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Researchers Use ML to Speed Up Counting of Microplastics

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A scanning electron microscope plate holding microplastic samples.

Rather than using a tweezers to manually count microplastic samples under an optical microscope, University of Toronto researcher Bin Shi used scanning electron microscopes to segment images of microplastics and classify their shapes.

Credit: Bin Shi

Researchers at Canada's University of Toronto (U of T) have proposed a new machine learning method to accelerate the counting and classification of microplastics, while also boosting affordability and ease of use.

U of T's Elodie Passeport said she, Shuyao Tan, and Joshua Taylor "established a prediction model that employs a trained algorithm that can estimate microplastic counts from aggregate mass measurements."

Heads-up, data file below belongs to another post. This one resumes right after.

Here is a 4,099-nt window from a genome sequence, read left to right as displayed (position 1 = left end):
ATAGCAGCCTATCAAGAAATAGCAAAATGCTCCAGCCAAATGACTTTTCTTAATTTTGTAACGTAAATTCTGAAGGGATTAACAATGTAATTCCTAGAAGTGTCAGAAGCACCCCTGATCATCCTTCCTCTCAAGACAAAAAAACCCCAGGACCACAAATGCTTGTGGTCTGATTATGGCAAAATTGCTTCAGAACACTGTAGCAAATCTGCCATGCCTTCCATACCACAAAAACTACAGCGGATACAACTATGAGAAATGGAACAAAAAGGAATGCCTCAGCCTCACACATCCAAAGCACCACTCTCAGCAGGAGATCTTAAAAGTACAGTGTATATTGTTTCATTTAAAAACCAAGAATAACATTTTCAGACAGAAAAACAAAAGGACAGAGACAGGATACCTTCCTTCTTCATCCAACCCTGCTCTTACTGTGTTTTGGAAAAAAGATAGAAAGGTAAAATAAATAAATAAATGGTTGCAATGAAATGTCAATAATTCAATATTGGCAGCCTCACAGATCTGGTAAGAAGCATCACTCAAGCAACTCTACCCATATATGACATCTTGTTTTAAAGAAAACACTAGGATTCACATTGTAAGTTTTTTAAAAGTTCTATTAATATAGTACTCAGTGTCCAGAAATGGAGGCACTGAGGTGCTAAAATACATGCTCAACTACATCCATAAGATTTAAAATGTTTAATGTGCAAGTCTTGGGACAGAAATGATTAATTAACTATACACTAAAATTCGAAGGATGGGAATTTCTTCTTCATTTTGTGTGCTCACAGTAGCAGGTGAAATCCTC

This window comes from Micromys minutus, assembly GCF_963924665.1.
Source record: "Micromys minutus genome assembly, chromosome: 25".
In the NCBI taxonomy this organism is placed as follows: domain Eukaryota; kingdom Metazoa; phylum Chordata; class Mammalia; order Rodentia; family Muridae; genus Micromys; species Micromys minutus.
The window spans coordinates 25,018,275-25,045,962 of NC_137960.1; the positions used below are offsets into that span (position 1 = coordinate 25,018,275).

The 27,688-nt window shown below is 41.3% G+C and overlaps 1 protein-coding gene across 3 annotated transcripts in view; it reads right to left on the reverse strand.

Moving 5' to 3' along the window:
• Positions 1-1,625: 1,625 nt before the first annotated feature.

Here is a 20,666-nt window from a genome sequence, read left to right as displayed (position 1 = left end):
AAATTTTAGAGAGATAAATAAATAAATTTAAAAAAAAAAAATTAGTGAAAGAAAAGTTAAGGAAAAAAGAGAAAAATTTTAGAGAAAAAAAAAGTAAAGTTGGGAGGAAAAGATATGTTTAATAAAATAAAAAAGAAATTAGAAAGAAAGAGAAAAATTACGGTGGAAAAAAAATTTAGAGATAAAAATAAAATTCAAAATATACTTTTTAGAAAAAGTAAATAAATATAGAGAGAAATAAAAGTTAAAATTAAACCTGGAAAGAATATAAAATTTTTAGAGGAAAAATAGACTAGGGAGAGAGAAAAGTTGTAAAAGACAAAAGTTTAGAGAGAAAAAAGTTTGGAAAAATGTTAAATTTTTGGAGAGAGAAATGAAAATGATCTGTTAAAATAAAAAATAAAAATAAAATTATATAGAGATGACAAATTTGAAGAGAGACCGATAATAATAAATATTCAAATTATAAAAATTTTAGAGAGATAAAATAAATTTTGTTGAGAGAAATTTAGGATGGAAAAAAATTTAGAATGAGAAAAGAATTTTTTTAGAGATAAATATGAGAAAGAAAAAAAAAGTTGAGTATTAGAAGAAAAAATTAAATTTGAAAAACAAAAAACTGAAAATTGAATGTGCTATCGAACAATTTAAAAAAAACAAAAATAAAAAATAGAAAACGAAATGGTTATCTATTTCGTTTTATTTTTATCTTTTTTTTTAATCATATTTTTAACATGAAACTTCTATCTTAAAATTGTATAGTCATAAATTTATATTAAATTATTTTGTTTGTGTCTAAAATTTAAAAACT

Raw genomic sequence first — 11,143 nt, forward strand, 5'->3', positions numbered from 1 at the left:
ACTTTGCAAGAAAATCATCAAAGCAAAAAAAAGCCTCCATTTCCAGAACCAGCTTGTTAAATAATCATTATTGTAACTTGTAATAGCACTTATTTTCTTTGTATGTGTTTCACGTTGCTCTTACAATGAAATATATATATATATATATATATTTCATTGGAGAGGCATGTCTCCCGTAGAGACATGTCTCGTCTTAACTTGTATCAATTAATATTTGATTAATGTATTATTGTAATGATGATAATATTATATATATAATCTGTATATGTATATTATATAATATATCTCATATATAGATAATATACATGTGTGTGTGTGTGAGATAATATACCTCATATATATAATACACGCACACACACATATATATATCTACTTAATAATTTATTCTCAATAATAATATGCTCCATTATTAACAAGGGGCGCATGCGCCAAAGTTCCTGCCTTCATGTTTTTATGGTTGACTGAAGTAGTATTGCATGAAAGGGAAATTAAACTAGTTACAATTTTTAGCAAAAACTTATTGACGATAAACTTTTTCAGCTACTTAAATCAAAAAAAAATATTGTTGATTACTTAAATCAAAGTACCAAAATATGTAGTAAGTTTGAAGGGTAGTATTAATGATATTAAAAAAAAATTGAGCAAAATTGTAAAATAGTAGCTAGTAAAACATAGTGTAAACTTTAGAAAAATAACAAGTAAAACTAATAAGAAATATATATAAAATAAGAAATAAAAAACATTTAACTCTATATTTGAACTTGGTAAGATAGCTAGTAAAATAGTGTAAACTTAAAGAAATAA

Passeport explained the model "has guaranteed error-tracking properties with similar results to manual counting, but it's less costly and faster, allowing for the analysis of multiple samples from multiple points to estimate microplastic pollution."

The researchers found the method enables manual processing with just a fraction of collected samples, while algorithmically predicting the quantity of remaining samples without additional error or variance.

From University of Toronto News (Canada)
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